“Roti is not Roti and Dal is not Dal” is how one would best describe the food from the lankan island. With a stark resemblance in taste with the south indian food, Ceylon offers a palate full of surprises ranging from the humble “kottu” to the delectable “hoppers” and the exotic “lamprais” – its a foodies delight at every corner!
A roti which is not a roti is an apt description of the kottu. Kottu is a meal in itself found at every street corner as a common man’s daily dose of nutrition while gracing the tables of the connoiseurs at high end restaurants as a staple that this country has to offer. The kottu is a roti which is fried and then cut into bit sized pieces which is then mixed with either meat, fish or vegetables as per your choice and served as a plateful with curry sauce that is either poured on the kottu or eaten as a dip. This dish is served at the street corners where one can hear the clanging of the knives and the music of the kottu sellers.
Best Kottu places in Sri Lanka:
Chop Chop Kottu, Colombo, Sri Lanka, +94 114 951 515
Hoppers are the anglised version of an appam but sold as a local food at roadside eateries and push carts – an oxymoron at that! Tourism has however taken the humble appam with a fancy name to the breakfast buffets of almost all star hotels of the lankan coastline, it now has a proud position as a “live station” where different types of hoopers are offered, hot and yummy. One can of course ala carte hoopers any time of the day and night, be it for lunch, tea or dinner!
The plain hoppers are just appams which can be relished with curries of the varied kind be it beef, mutton, prawn or the vegetable istew with coconut milk and cashewnuts. Then the breakfast staple, the “egg hoppers” – a visual delight as well. Its a plain appam into which an egg has been broken, sunny side up. The choice is between a soft egg or a full cooked one with the soft egg winning hands down. The appams at times replaced by clumps of strings which are steamed in idli colanders and again relished with the same set of curries or “sombol” as in Sri Lankan parlance – these are the ubiquitous “string hoppers.” Then you have the hoppers for dessert – a “curd & treacle hopper” which is appam filled with curd curdled from buffalo milk with a dash of treacle which is coconut palm jaggery. Variations and deviations in the fillings of the hoopers are many and awe inspiring – so there are choco chip with vanilla ice cream hoppers and a total vegan hopper with tidbits of carrot, beans and the vegan works!!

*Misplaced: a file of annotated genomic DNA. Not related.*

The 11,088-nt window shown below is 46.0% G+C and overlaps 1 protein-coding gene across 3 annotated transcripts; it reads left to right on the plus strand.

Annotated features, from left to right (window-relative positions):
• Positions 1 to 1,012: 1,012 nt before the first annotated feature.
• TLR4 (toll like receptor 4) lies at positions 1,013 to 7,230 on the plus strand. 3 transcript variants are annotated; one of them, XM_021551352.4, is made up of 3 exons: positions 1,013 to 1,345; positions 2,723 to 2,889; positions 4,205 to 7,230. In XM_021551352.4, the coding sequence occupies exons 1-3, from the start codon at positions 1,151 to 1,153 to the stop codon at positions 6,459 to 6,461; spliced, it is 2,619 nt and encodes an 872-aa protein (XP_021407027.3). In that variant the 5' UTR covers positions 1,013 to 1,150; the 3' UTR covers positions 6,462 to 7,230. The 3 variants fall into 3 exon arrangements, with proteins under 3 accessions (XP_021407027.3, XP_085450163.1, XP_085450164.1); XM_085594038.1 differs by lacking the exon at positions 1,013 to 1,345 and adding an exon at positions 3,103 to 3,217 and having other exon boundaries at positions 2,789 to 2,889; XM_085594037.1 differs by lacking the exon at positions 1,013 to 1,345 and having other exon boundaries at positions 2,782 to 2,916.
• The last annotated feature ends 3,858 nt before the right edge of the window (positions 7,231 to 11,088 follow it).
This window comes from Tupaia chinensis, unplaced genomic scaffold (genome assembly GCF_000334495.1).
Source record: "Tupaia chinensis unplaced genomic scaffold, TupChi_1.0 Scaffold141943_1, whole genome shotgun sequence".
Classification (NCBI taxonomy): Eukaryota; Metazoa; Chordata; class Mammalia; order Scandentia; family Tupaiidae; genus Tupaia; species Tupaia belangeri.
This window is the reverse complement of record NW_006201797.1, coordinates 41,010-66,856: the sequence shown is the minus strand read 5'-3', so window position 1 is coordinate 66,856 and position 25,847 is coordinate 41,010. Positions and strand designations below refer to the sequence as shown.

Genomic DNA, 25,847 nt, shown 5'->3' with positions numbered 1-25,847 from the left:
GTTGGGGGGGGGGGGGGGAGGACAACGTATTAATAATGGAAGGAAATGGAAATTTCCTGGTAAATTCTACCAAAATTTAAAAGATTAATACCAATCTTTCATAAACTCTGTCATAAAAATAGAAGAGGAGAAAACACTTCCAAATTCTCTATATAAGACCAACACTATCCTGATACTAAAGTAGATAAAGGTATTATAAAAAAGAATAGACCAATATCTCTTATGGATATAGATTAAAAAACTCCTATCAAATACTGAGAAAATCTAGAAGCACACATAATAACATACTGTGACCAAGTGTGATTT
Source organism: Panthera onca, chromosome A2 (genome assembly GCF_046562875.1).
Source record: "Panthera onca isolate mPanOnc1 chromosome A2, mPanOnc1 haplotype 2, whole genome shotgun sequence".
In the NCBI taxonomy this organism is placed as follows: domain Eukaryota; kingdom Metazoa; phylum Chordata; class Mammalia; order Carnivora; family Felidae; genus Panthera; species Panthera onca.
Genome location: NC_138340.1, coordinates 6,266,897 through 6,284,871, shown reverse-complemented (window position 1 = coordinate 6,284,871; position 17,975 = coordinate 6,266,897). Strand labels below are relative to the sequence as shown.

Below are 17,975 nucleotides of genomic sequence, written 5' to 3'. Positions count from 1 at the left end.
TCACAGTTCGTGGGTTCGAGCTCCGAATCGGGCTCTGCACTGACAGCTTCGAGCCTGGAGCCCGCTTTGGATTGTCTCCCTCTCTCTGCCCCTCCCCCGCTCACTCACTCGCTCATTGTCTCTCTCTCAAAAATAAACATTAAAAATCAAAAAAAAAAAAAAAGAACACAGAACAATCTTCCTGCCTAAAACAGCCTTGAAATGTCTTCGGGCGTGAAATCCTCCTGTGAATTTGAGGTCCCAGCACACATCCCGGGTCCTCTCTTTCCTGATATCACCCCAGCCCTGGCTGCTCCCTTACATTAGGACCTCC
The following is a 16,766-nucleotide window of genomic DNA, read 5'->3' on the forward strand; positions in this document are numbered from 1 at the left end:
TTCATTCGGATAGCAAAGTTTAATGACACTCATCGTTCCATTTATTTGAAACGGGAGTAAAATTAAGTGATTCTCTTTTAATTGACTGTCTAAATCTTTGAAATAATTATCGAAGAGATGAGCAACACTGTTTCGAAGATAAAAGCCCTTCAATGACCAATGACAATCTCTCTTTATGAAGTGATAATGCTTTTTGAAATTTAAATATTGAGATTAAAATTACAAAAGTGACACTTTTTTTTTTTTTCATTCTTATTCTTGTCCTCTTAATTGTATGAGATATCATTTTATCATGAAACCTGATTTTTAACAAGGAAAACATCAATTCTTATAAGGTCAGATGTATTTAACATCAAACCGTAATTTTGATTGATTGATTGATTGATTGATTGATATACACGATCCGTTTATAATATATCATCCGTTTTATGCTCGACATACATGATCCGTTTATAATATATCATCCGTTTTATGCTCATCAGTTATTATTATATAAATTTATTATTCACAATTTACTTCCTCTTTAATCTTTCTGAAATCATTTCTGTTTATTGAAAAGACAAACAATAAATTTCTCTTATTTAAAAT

Best Hopper places in Sri Lanka :
Kaema Sutra Independence Arcade, Colombo 7 112 670 722
Green Cabin 453, Galle Road, Colombo 3 112 588 811
Upali’s 65, CWW Kannangara Mawatha, Colombo 7 112 695 812
An entire meal – a lump of rice, some meat curry, two meat balls, fried aubergines, plaintains and a dollop of chilli hot shrimp paste all packed in a banana leaf and steamed. That’s the exotic “lamprai” for the uninitiated! Its a throw back of the Dutch legacy that the lankans carry in every nook and corner of their country and culture. The “lamprais” is a gift of the Dutch Burgher community to the lankan foodscape and is one wholesome meal to be relished when visiting the country.
A lump of short grained cooked rice is placed on a banana leaf, then some meat curry either beef or pork (now chicken and mutton) is added next to it along with some brinjal pahe (fried aubergines), fried ash plaintains, seeni sombal (caramelized onion rings), two frikkadels (meat balls) and a final dollop of blachan (chillii shrimp paste) before wrapping all these into a packet and steaming them over hot fires. This process of steaming infuses all the flavours of the various food stuff, spices and condiments included into the rice lump making it a delectable piece of comfort food with an exotic taste and presentation.
The “lamprais” is a piece of fodder catering to the dutch legacy of this island while spicing up the patriotic connections of the people of Sri Lanka.
Best Lamprai places in Sri Lanka:
And the dal in lankan cuisine is not liquid or semi liquid as it is supposed to be, the dal is solid, a sidedish like a vegetable stir fry and served so, a dal which is not dal!!